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  • WisBar News
    October 17, 2014

    Appeals Court: Fee in Lieu of Room Tax was an Illegal Tax on Condo Owners

    Oct. 17, 2014 – Condo owners who did not rent their units to the public paid a “fee in lieu of room” tax to the City of Delevan. Recently, a state appeals court ruled that the fee constituted an illegal tax and the condo owners were not required to pay it.

    The developer of Lake Lawn Resort Condominium and the city had entered an agreement whereby any condo owner who did not rent to the public would pay a minimum of $250 per month in lieu of room taxes that would have accrued it rented.

    Six owners had notice of the declaration before purchasing the units. They paid the fee but sued the city and the condo association, which collected the fee on behalf of the city, arguing that the fee constituted an illegal tax and they were entitled to a refund.

    The city said the fee was the product of an enforceable contract and was not an illegal tax. The circuit court ruled in favor of the city, concluding that the owners “specifically contracted to pay the fee,” which serves as a back-up to lost room taxes.

    But in Bentivenga et al. v. City of Develan, 2014AP137 (Oct. 15, 2014), a three-judge panel for the District II Court of Appeals ruled the fee was an illegal tax and reversed.

    “A ‘fee’ imposed purely for revenue purposes is invalid absent permission from the state to the municipality to exact such a fee,” wrote Judge Paul Reilly, noting the city had no authority to impose the fee. “We find that the City’s ‘fee in lieu of room tax’ is a tax.”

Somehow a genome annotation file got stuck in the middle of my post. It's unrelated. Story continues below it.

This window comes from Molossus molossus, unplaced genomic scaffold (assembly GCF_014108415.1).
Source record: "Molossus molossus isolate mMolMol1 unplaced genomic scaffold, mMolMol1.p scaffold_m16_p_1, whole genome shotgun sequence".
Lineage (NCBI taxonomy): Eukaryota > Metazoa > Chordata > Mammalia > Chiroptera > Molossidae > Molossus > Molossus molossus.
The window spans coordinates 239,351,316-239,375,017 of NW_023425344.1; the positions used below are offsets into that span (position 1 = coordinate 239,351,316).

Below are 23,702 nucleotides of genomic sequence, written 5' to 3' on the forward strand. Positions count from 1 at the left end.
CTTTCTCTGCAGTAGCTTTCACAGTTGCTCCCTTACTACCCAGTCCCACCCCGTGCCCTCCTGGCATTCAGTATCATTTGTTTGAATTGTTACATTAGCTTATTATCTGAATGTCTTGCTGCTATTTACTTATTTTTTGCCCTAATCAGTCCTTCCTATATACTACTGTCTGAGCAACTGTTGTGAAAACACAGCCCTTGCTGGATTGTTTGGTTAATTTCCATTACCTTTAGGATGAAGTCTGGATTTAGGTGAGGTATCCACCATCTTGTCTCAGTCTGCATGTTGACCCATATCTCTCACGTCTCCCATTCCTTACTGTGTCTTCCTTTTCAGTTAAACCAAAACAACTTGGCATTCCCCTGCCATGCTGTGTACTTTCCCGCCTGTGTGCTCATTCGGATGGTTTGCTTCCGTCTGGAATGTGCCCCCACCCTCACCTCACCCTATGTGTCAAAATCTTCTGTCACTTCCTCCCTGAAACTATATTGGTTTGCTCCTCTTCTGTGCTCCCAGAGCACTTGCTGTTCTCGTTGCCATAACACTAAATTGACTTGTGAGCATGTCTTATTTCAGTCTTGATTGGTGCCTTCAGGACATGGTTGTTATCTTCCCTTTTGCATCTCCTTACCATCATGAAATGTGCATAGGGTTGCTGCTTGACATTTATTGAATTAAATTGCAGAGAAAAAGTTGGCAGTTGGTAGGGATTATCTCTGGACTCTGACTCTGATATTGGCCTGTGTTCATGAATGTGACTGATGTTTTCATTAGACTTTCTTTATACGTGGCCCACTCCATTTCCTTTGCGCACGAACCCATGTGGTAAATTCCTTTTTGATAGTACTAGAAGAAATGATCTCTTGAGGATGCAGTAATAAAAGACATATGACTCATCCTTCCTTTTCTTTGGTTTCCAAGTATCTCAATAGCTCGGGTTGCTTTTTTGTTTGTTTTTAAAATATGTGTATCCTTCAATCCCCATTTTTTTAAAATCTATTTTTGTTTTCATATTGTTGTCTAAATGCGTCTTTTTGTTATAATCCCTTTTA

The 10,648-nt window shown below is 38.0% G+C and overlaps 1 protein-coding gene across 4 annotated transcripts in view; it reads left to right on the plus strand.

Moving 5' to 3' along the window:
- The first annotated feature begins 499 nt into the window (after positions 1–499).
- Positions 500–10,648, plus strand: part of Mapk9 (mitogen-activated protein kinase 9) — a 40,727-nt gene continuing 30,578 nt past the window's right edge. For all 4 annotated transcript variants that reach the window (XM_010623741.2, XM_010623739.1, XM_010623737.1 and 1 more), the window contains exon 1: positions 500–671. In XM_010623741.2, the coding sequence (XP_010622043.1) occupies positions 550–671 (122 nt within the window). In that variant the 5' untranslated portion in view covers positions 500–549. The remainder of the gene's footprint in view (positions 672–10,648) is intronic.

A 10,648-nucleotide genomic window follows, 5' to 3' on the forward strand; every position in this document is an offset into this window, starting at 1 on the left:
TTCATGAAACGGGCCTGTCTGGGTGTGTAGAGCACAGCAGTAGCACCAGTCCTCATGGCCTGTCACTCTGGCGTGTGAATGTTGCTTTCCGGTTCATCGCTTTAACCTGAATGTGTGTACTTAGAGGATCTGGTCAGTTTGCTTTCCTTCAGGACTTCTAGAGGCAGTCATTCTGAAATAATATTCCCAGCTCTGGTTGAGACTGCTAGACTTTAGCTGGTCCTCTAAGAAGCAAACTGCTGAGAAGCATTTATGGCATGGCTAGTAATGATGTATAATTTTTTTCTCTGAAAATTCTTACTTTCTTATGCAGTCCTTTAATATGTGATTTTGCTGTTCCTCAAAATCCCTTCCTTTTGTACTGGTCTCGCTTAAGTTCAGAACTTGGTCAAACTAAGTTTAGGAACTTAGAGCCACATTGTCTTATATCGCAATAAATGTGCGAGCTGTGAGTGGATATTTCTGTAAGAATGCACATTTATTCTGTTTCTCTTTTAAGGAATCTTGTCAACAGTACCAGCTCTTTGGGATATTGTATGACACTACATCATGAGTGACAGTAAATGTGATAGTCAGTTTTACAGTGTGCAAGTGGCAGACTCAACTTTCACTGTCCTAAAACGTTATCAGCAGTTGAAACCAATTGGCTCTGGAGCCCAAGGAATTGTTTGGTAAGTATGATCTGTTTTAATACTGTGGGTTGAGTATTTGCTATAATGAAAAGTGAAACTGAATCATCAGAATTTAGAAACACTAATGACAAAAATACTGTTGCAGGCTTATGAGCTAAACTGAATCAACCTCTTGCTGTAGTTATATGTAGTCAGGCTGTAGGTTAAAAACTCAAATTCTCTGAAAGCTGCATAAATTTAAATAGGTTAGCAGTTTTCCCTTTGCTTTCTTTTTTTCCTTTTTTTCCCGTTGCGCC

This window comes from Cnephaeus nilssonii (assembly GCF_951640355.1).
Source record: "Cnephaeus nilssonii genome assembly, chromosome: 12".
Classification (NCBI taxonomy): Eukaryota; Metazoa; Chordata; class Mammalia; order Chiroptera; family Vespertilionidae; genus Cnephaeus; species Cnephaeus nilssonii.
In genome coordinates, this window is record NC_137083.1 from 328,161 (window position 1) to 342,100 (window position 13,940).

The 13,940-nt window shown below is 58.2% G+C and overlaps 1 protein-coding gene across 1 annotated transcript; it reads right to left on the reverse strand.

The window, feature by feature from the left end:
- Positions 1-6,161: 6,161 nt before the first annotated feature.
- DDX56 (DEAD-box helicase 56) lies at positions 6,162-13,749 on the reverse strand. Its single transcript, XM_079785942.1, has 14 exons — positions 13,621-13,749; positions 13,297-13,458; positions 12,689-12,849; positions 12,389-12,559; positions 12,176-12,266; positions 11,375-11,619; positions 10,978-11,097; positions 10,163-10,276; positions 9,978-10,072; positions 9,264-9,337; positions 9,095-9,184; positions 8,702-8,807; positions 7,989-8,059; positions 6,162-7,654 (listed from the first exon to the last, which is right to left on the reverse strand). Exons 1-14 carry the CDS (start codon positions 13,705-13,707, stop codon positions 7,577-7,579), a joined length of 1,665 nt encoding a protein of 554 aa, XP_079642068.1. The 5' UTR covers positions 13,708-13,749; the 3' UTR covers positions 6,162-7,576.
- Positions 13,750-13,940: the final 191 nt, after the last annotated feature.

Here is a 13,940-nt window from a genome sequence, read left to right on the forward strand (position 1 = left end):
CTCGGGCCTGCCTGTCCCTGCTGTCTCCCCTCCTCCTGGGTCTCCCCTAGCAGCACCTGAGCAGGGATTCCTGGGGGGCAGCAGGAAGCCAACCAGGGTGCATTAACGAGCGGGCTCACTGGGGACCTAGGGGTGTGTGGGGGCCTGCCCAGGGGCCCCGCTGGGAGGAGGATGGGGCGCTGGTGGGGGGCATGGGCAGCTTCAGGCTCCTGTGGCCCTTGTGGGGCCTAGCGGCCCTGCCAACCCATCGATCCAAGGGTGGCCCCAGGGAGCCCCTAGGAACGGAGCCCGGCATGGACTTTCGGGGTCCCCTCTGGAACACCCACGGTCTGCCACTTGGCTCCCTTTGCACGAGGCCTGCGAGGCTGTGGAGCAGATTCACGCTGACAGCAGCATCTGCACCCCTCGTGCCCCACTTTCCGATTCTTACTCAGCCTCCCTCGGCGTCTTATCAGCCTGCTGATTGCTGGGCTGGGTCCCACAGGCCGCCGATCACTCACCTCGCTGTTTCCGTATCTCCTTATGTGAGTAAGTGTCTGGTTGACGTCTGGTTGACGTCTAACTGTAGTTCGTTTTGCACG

The panel rejected Delevan’s argument that the fee was a contractual penalty that was bargained between the city and the condo developer.

    [T]he ‘fee in lieu of room tax is not placed on the Developer, but on unit owners who were not parties to the development agreement, and continues in perpetuity at the City’s discretion,” Judge Reilly explained. “The revenue is not designated for any development-related purpose but to go into the City’s general fund.”

    The fee is a revenue generator, the panel explained, and the city did not have authority to impose it against a certain class of residents without legislative permission.

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